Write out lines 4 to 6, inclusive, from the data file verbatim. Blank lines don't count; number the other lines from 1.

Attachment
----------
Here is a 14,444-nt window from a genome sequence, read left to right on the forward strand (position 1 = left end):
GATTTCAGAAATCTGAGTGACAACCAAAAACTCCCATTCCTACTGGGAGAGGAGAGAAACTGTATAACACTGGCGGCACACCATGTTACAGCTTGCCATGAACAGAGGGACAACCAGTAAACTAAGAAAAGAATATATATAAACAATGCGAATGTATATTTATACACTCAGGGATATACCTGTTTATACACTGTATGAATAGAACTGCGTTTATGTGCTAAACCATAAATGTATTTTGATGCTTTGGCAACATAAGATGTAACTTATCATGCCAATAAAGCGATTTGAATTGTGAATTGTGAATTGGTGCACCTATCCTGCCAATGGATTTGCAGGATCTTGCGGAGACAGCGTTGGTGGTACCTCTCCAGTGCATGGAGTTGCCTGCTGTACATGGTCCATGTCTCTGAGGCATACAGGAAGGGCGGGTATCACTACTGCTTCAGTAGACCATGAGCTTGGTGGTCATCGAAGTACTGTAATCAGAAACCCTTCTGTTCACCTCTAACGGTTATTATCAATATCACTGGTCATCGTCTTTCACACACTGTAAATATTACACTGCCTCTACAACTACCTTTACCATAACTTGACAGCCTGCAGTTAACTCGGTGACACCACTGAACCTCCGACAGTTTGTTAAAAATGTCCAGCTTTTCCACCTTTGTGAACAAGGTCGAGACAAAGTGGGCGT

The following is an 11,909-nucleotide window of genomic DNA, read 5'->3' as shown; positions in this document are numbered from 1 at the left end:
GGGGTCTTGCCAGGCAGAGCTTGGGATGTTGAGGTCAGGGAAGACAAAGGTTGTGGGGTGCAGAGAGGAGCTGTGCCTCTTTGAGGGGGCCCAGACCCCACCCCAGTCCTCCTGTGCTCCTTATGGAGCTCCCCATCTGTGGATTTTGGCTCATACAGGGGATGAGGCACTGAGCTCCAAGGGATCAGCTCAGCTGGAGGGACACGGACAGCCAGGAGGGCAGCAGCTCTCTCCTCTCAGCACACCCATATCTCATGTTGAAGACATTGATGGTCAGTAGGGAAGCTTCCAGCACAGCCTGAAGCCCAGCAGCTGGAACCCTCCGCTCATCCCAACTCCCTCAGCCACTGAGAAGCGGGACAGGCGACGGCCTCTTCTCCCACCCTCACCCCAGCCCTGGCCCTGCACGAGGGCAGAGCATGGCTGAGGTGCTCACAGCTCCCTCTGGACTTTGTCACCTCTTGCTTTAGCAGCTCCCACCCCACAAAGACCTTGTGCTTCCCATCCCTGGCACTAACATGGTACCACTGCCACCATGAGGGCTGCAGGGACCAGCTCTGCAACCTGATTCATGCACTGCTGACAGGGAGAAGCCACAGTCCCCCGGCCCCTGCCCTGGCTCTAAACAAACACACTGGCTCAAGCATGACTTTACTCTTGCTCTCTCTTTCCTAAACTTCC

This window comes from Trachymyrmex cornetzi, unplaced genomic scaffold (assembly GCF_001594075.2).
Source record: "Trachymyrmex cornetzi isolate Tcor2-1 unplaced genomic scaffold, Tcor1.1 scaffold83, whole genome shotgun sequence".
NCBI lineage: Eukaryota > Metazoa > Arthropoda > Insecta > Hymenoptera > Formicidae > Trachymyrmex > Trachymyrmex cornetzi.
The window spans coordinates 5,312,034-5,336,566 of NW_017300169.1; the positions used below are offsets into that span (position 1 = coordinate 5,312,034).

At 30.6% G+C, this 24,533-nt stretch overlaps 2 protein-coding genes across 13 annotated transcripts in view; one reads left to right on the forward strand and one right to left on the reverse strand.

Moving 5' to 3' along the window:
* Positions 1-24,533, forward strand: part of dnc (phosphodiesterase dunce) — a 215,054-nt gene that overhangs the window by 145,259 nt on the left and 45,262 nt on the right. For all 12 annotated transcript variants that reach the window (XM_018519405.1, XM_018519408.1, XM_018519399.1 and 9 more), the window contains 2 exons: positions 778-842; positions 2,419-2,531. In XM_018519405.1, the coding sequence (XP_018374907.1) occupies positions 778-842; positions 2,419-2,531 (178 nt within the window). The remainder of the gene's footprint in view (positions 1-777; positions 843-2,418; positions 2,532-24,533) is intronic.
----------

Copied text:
GGGGTCTTGCCAGGCAGAGCTTGGGATGTTGAGGTCAGGGAAGACAAAGGTTGTGGGGTGCAGAGAGGAGCTGTGCCTCTTTGAGGGGGCCCAGACCCCACCCCAGTCCTCCTGTGCTCCTTATGGAGCTCCCCATCTGTGGATTTTGGCTCATACAGGGGATGAGGCACTGAGCTCCAAGGGATCAGCTCAGCTGGAGGGACACGGACAGCCAGGAGGGCAGCAGCTCTCTCCTCTCAGCACACCCATATCTCATGTTGAAGACATTGATGGTCAGTAGGGAAGCTTCCAGCACAGCCTGAAGCCCAGCAGCTGGAACCCTCCGCTCATCCCAACTCCCTCAGCCACTGAGAAGCGGGACAGGCGACGGCCTCTTCTCCCACCCTCACCCCAGCCCTGGCCCTGCACGAGGGCAGAGCATGGCTGAGGTGCTCACAGCTCCCTCTGGACTTTGTCACCTCTTGCTTTAGCAGCTCCCACCCCACAAAGACCTTGTGCTTCCCATCCCTGGCACTAACATGGTACCACTGCCACCATGAGGGCTGCAGGGACCAGCTCTGCAACCTGATTCATGCACTGCTGACAGGGAGAAGCCACAGTCCCCCGGCCCCTGCCCTGGCTCTAAACAAACACACTGGCTCAAGCATGACTTTACTCTTGCTCTCTCTTTCCTAAACTTCC

This window comes from Trachymyrmex cornetzi, unplaced genomic scaffold (assembly GCF_001594075.2).
Source record: "Trachymyrmex cornetzi isolate Tcor2-1 unplaced genomic scaffold, Tcor1.1 scaffold83, whole genome shotgun sequence".